Sadly, the plans for the park were never realized and in the 20th century, with uncontrolled traffic and the turmoil of the World War years, there was a danger that this precious section of the Appian Way would be destroyed. The neighborhood has been vandalized and riddled with criminal activity. Finally in 1988, largely thanks to decades of protests, the area was officially designated a park.
“I remember coming here when I was little,” Eleonora Fanelli, Roman archaeologist and tour guide told me. “I couldn’t believe it was in my town, a place out of a fairy tale where I could imagine a prince on horseback galloping down the path.” Now Fanelli loves to bring visitors here. “Even if it is raining, they want to go out and walk the road, walk on the stones that have traces of chariot wheels, from 312 BC!” She likes to tell the story of the Roman censor, Appius Claudius Caecus, who almost bankrupted the Roman treasury to build this road. Legend has it that even though he went blind, he still maintained quality control by walking barefoot on the road to make sure the stones were properly laid. The Appian Way eventually extended 563 km south to Brindisi on the Adriatic coast, and was key to the creation of the Roman Empire.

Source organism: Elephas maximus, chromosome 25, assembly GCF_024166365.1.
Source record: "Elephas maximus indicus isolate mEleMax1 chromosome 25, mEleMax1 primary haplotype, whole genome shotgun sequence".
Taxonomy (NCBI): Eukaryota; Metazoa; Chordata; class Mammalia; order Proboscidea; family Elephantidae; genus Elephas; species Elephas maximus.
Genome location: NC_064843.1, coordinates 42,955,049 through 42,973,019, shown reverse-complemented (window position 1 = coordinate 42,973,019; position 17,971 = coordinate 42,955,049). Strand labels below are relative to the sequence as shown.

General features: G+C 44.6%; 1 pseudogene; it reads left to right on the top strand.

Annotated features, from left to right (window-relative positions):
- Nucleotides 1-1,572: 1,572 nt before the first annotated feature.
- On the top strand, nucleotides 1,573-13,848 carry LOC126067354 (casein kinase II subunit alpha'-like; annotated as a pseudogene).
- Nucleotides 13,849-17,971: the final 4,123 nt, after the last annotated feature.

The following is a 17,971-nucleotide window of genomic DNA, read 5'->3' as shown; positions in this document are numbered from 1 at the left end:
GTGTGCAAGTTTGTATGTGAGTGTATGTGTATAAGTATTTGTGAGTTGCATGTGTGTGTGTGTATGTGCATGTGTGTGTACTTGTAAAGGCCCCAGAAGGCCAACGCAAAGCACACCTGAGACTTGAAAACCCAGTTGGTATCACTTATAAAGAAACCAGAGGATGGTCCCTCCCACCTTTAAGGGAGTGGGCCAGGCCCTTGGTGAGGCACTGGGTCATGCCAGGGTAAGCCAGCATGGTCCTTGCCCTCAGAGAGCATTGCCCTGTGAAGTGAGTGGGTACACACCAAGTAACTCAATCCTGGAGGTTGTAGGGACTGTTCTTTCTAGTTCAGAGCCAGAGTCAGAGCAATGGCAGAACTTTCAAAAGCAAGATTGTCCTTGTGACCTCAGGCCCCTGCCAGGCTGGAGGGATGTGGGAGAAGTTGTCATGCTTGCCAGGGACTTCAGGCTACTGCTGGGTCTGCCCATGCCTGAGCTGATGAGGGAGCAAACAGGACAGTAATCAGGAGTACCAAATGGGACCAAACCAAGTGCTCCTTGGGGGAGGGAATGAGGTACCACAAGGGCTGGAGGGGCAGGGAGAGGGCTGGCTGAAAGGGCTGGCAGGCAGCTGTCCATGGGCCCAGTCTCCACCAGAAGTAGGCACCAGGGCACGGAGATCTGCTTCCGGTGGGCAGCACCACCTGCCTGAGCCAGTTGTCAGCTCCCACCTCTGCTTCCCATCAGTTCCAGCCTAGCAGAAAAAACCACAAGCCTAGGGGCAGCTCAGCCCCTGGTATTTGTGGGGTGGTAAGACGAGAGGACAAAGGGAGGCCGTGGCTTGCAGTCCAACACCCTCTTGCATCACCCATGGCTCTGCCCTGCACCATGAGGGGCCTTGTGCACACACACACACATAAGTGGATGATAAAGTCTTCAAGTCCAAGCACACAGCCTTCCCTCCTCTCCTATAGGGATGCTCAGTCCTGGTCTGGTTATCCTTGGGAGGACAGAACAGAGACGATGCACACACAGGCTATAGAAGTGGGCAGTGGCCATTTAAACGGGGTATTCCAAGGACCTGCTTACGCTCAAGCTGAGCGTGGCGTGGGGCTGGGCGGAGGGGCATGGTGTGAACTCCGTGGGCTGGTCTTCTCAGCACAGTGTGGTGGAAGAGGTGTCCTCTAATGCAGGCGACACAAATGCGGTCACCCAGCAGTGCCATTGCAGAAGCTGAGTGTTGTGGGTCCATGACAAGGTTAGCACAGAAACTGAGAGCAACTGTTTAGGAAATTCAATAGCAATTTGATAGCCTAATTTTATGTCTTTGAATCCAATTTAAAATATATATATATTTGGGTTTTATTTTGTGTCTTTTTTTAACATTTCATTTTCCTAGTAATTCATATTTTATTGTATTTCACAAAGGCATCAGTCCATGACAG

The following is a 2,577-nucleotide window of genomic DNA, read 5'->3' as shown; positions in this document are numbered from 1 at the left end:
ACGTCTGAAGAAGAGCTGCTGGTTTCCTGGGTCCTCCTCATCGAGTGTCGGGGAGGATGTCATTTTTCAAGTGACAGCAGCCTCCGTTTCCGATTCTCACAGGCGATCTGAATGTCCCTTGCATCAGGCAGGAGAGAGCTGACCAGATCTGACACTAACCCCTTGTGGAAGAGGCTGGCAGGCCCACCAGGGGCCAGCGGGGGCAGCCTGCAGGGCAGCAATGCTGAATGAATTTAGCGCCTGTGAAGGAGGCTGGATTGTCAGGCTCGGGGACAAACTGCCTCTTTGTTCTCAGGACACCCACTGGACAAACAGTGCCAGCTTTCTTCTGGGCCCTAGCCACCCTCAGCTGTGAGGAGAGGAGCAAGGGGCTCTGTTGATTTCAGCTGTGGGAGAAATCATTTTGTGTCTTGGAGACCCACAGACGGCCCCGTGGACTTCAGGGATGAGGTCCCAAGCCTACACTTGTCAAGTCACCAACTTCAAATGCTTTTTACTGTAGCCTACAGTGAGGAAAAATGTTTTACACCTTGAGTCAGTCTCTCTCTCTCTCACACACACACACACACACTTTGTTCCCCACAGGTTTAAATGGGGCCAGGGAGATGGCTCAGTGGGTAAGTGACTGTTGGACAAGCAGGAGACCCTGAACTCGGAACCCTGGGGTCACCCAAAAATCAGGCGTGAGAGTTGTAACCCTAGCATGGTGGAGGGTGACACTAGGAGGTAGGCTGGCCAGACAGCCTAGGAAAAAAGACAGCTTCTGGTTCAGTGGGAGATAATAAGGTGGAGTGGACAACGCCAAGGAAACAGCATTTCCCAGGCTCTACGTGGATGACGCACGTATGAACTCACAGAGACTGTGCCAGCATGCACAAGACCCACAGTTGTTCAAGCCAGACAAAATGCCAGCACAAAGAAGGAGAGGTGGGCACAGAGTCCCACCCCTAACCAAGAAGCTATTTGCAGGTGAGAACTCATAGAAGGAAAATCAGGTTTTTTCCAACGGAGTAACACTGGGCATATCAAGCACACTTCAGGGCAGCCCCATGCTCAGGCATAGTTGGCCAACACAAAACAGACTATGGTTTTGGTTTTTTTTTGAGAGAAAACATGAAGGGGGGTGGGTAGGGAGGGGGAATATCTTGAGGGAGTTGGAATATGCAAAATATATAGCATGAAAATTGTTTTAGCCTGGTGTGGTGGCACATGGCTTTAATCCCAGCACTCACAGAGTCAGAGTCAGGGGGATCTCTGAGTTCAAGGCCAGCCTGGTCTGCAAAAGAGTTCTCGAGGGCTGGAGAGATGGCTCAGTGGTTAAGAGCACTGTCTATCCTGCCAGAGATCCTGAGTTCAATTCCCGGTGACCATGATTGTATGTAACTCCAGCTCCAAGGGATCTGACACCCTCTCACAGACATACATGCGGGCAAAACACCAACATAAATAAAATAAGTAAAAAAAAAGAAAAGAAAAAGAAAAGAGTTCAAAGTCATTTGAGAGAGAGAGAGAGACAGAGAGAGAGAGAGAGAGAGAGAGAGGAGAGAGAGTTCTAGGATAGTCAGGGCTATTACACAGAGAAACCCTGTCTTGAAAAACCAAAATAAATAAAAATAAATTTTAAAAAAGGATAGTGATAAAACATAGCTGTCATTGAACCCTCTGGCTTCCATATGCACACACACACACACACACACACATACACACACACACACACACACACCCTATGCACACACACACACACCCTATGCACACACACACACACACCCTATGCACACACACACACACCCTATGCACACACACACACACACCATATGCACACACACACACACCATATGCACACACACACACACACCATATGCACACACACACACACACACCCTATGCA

Magnanimi has lived in the park for two decades and praises Quilici’s leadership. “Since he started in 2017 he has made the park so much better for Romans and for tourists. New things have opened, such as the 2nd century AD thermal baths of Capo di Bove, where there are beautiful mosaics and a garden. There is also a new ItinerAppia app, where visitors can scan a QR code and learn more about each monument.
“I feel so lucky to live here and to welcome travelers to discover Rome, La Grande Bellezza, for real! “said Magnanimi.” Here they can go back thousands of years to these stones and know how good it is. “
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